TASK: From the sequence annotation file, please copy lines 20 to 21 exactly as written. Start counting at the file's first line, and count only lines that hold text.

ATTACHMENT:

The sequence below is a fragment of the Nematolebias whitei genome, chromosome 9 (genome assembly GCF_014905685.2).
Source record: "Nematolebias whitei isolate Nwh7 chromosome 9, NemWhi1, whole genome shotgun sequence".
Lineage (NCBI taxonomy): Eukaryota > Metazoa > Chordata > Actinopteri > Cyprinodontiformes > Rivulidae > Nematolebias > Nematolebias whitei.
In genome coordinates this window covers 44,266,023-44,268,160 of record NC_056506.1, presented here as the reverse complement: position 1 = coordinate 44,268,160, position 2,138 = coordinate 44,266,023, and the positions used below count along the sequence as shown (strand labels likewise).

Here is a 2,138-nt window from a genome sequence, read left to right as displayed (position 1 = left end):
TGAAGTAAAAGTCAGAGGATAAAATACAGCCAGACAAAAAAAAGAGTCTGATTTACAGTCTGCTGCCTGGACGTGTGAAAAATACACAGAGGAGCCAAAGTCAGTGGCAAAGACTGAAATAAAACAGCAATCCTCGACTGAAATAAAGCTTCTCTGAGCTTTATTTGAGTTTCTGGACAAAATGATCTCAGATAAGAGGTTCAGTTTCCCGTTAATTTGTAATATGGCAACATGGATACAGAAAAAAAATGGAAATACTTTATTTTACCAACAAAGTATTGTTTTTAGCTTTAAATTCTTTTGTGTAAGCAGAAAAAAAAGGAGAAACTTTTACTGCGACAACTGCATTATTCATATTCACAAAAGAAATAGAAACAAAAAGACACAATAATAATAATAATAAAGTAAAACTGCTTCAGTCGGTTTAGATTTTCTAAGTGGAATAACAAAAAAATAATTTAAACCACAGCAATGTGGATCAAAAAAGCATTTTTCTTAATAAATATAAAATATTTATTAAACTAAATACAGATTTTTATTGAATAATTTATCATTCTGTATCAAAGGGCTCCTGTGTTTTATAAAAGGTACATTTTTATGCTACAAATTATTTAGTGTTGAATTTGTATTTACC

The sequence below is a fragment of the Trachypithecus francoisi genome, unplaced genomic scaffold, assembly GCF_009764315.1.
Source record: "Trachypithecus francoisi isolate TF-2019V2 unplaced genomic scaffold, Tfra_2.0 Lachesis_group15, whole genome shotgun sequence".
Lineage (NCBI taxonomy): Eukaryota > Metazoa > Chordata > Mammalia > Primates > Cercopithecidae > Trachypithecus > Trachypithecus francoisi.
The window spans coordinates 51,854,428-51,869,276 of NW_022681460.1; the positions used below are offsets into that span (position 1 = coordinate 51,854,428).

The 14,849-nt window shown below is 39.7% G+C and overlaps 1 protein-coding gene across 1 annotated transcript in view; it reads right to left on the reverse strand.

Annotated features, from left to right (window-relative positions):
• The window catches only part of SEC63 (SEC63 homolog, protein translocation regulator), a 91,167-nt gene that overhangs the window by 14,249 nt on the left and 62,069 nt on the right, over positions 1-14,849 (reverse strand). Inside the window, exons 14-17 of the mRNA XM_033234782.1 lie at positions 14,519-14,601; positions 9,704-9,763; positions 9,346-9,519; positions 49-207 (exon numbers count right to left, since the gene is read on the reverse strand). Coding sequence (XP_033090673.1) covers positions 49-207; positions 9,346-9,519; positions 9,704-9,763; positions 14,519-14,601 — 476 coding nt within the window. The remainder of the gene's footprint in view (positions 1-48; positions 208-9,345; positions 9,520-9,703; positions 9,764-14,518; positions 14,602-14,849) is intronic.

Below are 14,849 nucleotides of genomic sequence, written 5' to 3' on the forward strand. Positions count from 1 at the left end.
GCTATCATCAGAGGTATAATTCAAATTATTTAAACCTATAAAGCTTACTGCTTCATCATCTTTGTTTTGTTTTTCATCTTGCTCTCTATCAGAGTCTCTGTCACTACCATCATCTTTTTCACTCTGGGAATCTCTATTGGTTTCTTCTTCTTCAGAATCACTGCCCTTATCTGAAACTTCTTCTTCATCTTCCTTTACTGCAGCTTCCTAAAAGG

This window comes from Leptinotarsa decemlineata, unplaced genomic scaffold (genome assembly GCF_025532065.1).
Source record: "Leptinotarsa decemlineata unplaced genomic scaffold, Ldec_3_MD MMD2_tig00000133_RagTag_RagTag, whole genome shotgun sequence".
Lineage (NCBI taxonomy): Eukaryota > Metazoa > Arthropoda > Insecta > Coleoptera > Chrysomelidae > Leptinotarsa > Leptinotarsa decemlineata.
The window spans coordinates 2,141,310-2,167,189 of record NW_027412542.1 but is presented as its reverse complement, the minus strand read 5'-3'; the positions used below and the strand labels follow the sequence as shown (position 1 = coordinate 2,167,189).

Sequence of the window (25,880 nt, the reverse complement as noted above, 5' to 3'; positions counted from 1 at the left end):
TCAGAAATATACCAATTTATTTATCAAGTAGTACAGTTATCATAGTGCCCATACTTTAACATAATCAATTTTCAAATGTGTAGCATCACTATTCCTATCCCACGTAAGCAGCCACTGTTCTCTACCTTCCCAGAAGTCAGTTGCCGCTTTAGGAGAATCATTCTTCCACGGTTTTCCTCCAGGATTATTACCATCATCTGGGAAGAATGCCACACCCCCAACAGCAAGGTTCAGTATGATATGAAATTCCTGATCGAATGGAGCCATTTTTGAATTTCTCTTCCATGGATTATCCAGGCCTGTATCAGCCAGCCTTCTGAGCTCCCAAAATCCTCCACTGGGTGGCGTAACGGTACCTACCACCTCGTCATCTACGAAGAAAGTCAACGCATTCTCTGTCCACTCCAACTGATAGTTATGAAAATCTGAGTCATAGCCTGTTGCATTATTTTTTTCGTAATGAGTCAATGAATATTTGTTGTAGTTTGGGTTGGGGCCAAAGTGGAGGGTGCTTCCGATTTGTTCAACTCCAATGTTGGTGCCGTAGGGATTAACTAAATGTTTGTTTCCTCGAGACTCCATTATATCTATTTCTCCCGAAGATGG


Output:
Sequence of the window (25,880 nt, the reverse complement as noted above, 5' to 3'; positions counted from 1 at the left end):
TCAGAAATATACCAATTTATTTATCAAGTAGTACAGTTATCATAGTGCCCATACTTTAACATAATCAATTTTCAAATGTGTAGCATCACTATTCCTATCCCACGTAAGCAGCCACTGTTCTCTACCTTCCCAGAAGTCAGTTGCCGCTTTAGGAGAATCATTCTTCCACGGTTTTCCTCCAGGATTATTACCATCATCTGGGAAGAATGCCACACCCCCAACAGCAAGGTTCAGTATGATATGAAATTCCTGATCGAATGGAGCCATTTTTGAATTTCTCTTCCATGGATTATCCAGGCCTGTATCAGCCAGCCTTCTGAGCTCCCAAAATCCTCCACTGGGTGGCGTAACGGTACCTACCACCTCGTCATCTACGAAGAAAGTCAACGCATTCTCTGTCCACTCCAACTGATAGTTATGAAAATCTGAGTCATAGCCTGTTGCATTATTTTTTTCGTAATGAGTCAATGAATATTTGTTGTAGTTTGGGTTGGGGCCAAAGTGGAGGGTGCTTCCGATTTGTTCAACTCCAATGTTGGTGCCGTAGGGATTAACTAAATGTTTGTTTCCTCGAGACTCCATTATATCTATTTCTCCCGAAGATGG